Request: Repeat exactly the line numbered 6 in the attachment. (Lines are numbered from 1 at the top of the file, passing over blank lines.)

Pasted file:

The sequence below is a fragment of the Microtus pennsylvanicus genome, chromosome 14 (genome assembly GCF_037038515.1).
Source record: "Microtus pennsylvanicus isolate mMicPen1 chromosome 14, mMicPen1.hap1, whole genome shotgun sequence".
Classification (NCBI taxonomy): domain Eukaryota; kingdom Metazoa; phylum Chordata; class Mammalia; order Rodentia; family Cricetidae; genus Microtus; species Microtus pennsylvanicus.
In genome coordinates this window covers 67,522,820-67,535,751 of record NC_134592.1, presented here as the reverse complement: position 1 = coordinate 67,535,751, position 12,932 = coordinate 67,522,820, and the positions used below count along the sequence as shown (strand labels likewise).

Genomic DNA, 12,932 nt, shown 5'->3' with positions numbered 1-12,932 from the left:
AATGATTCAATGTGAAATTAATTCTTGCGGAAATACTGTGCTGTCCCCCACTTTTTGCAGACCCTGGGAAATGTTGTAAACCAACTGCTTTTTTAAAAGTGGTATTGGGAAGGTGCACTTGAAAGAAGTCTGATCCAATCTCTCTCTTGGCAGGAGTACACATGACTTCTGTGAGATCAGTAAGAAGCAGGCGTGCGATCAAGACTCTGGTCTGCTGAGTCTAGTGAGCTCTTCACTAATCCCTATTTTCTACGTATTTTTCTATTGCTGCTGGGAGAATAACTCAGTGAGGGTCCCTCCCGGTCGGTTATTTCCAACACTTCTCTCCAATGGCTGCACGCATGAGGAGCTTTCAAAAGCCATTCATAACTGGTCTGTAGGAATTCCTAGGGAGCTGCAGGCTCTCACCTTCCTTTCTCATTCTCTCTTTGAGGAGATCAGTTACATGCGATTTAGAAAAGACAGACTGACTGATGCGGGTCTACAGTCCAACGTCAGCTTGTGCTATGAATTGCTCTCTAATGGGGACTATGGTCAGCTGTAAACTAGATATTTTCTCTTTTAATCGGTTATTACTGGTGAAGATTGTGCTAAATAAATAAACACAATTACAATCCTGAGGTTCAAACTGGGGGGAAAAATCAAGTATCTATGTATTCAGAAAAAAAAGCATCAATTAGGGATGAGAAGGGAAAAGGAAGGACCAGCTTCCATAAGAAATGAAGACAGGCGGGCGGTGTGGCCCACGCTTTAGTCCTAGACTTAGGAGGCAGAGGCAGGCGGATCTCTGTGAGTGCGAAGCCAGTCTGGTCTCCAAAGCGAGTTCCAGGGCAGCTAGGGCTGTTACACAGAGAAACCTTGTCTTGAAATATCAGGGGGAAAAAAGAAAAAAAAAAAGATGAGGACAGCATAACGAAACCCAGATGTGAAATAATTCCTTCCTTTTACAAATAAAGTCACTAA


AATGATTCAATGTGAAATTAATTCTTGCGGAAATACTGTGCTGTCCCCCACTTTTTGCAGACCCTGGGAAATGTTGTAAACCAACTGCTTTTTTAAAAGTGGTATTGGGAAGGTGCACTTGAAAGAAGTCTGATCCAATCTCTCTCTTGGCAGGAGTACACATGACTTCTGTGAGATCAGTAAGAAGCAGGCGTGCGATCAAGACTCTGGTCTGCTGAGTCTAGTGAGCTCTTCACTAATCCCTATTTTCTACGTATTTTTCTATTGCTGCTGGGAGAATAACTCAGTGAGGGTCCCTCCCGGTCGGTTATTTCCAACACTTCTCTCCAATGGCTGCACGCATGAGGAGCTTTCAAAAGCCATTCATAACTGGTCTGTAGGAATTCCTAGGGAGCTGCAGGCTCTCACCTTCCTTTCTCATTCTCTCTTTGAGGAGATCAGTTACATGCGATTTAGAAAAGACAGACTGACTGATGCGGGTCTACAGTCCAACGTCAGCTTGTGCTATGAATTGCTCTCTAATGGGGACTATGGTCAGCTGTAAACTAGATATTTTCTCTTTTAATCGGTTATTACTGGTGAAGATTGTGCTAAATAAATAAACACAATTACAATCCTGAGGTTCAAACTGGGGGGAAAAATCAAGTATCTATGTATTCAGAAAAAAAAGCATCAATTAGGGATGAGAAGGGAAAAGGAAGGACCAGCTTCCATAAGAAATGAAGACAGGCGGGCGGTGTGGCCCACGCTTTAGTCCTAGACTTAGGAGGCAGAGGCAGGCGGATCTCTGTGAGTGCGAAGCCAGTCTGGTCTCCAAAGCGAGTTCCAGGGCAGCTAGGGCTGTTACACAGAGAAACCTTGTCTTGAAATATCAGGGGGAAAAAAGAAAAAAAAAAAGATGAGGACAGCATAACGAAACCCAGATGTGAAATAATTCCTTCCTTTTACAAATAAAGTCACTAA